One inside, one outside. One concise, one sprawling. One downtown, one in the suburbs.
But the capped and gowned audiences at both Baltimore-area college graduation ceremonies yesterday morning beamed alike with their new degrees and contemplated the ample advice their commencement speakers provided.
"As great as your achievement is today, don't let your bachelor's degree be the end, but let it be your first step to obtaining achievement," advised Micah E.S. Crump, a Coppin State University alumnus who delivered that school's address.
At the same time, Lone Azola, the Towson Alumni Association president, told the 2,847 Towson University undergraduates and graduate students, "I hope the document you receive today will change your life. Make it count."
The Towson ceremony, underneath a perfect spring sky in Johnny Unitas Stadium, brought together 11,000 visitors - the largest commencement crowd in the university's history, a spokeswoman said.
The school's recent growth spurts were evident elsewhere: The ceremony got off to a late start because traffic was snarled and shuttle buses were unexpectedly overtaxed. And the student speaker centered her talk around the universal inability to find campus parking.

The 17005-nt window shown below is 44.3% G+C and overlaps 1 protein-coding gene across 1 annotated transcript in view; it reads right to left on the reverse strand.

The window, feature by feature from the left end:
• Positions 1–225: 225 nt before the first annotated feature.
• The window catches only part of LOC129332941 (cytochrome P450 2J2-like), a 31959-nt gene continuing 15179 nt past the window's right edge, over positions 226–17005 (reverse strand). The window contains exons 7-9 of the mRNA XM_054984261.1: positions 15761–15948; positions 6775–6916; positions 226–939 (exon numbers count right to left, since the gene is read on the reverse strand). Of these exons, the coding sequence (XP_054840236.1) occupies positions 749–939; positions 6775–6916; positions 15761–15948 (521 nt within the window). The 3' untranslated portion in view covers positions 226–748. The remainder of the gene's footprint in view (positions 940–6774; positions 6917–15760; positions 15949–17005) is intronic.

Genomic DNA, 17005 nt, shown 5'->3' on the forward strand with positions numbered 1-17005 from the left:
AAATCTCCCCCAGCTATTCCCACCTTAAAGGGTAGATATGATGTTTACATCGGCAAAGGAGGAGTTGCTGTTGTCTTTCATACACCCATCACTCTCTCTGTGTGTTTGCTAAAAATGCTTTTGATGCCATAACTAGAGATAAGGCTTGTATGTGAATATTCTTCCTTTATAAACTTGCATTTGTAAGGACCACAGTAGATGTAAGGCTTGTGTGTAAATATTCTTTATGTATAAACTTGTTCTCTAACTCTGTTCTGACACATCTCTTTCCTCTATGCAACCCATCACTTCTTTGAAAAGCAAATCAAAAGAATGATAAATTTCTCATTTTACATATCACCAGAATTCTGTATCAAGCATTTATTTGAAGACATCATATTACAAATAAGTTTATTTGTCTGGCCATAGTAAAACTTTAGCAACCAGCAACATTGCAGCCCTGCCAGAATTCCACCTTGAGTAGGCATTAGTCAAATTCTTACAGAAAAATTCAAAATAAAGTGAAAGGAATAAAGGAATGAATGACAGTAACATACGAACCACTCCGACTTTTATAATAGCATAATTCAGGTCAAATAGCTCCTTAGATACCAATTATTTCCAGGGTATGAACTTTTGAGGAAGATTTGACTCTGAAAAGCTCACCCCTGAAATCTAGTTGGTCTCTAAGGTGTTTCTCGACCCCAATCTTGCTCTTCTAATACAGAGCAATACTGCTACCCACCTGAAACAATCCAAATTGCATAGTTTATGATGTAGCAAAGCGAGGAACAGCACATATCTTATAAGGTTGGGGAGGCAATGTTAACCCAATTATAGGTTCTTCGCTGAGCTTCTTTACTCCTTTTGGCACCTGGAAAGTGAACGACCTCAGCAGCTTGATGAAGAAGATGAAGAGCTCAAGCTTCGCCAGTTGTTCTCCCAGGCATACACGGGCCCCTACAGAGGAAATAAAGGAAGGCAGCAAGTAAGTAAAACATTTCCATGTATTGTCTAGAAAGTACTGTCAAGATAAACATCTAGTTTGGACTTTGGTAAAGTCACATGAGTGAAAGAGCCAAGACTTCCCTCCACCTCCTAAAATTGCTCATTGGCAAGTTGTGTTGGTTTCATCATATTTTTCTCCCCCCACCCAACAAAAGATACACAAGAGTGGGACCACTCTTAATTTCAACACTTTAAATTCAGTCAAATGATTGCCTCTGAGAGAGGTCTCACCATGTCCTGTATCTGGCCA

Michelle Guderjohn, a 23- year-old from Hampstead, told her fellow graduates that their hours spent looking for empty spots were not for naught. "We've learned patience, that all our hard work will eventually pay off," she said, noting that she hoped not to offend the commencement speaker - U.S. Transportation Secretary Norman Y. Mineta.
Coppin undergraduates gathered at the city's 1st Mariner Arena, where 532 degrees were awarded before about 5,000 onlookers.
Crump, a 2000 graduate of the historically black college who is a doctoral candidate at Morgan State University's School of Business and Management, told the crowd of his journey from high school dropout to graduate student.
He recounted how he dropped out in 11th grade and spent years struggling until he finally realized the importance of education. After that, he told the graduates, he endured bouts of hardship and self-doubt that he had to work hard to overcome.
"A person's past is neither his or her present or future. History is replete with countless stories where people faced with seemingly insurmountable challenges persevered," Crump said.
Franz Freeman, a 32-year-old from Washington who graduated with honors and plans to pursue graduate studies in math, said Crump's speech was particularly inspirational. "Lifting, lifting - that's the word for what it was," he said.